It was meant to be the final step in a long process aimed at achieving unity in Chile following mass protests. But Sunday's referendum on a new constitution has instead further highlighted deep divisions in the country.
When anti-government demonstrations swept through Chile in 2019, one of the protesters' main demands was for a new constitution to replace the one introduced in 1980 under the military rule of General Augusto Pinochet.
In October 2020, almost 80% of Chileans voted in favour of a new constitution, with many saying they saw it as an opportunity for Chile to become more socially progressive, economically just and inclusive.
When the constitutional convention met for its inaugural ceremony in July 2021, there was a sense of optimism.
But with opinion polls now suggesting that more Chileans are intending to vote against the brand-new constitutional text than to ratify it, that optimism has given way to a sense of uncertainty.
Some even fear that the political and social unrest which swept through Chile in 2019 could return if the constitutional text is voted down.
The constitution was meant to be a blueprint for a more plural and socially inclusive country.
The draft incorporates demands made by Chile's feminist movement, such as the right to abortion and requiring by law that women hold at least 50% of positions in official institutions.
It allows for the creation of a state-controlled social security system and declares access to some resources - such as water - a fundamental right.
The new constitution also aims to give indigenous groups more of a voice by declaring Chile a "plurinational" country, recognising its indigenous populations and their right to their lands and resources.
It also establishes the creation of "indigenous autonomous regions" within Chile, although there has been much debate about what this would mean in practice.
But the referendum comes at a time when a long-simmering conflict between Mapuche indigenous groups and the Chilean state has escalated.
In May, the government imposed a state of emergency in southern areas of the country following the deaths of Mapuche activists, members of the security forces and forestry workers in a series of violent incidents in the last few years.
It comes as little surprise therefore that worries about what some call a "security crisis" have increased.
The proposed de-militarisation of the national police force, the Carabineros - who would shift from being described by law as a "police institution of military character" to a "non-military police of centralised character" - is seen as controversial by many at a time when many Chileans see crime as their number one concern. One poll put that figure as high as 53%.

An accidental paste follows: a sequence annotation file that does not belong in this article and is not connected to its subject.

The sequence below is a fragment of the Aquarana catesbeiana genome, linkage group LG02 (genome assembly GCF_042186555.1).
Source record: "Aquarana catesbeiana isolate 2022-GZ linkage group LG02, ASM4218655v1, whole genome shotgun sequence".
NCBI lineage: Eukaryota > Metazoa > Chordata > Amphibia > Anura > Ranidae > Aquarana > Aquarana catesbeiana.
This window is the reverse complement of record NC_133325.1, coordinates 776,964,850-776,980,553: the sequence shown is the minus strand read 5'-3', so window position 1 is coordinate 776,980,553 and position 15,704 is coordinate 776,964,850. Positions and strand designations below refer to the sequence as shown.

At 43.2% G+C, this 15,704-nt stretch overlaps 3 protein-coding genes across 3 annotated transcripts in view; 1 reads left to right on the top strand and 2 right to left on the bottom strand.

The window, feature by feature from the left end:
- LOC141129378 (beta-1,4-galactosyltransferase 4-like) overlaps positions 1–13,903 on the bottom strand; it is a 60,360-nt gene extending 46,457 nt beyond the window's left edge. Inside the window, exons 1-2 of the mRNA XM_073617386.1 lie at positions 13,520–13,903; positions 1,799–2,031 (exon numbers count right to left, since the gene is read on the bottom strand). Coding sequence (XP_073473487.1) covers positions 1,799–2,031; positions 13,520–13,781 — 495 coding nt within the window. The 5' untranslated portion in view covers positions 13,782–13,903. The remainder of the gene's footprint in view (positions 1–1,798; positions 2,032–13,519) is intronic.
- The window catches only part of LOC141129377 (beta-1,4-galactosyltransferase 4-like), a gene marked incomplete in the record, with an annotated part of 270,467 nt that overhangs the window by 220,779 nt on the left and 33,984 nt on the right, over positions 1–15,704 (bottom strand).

Opponents of the draft also argue that it is an "irresponsible" document that "attacks" the liberal, free-market political and economic model which they say has made Chile one of the most prosperous nations in the region.
These critics say that the new text will give the state a bigger role in the economy, and that the proposed changes to the political system risk weakening Chile's democracy and institutions.
Support for the draft has declined in recent months with the last poll ahead of the vote suggesting 46% of voters intend to reject the proposed constitution compared with 37% who say they will vote for it.
Analysts think that the dwindling support is partly to blame on the fact that Chileans have been forced to deal with other more pressing realities, such as the rising cost of living and the economic fallout from the Covid-19 pandemic.
A wave of fake news about the contents of the proposed text has further eroded support for the blueprint.
Chile's president, Gabriel Boric, says that even if voters reject the draft, Chile will not be stuck with the Pinochet-era document.
Instead, he has suggested a new process would be started to come up with a document acceptable to a majority of Chileans.
Many of the opponents of the current draft back that idea, welcoming the chance to create a text they say would be more moderate and consensual.
In order to allay the fears of those who think the current document too radical, the president has also agreed to allow for "clarifications" so that guarantees to the right to private property can be added and Chile's "indivisible" identity as a nation strengthened.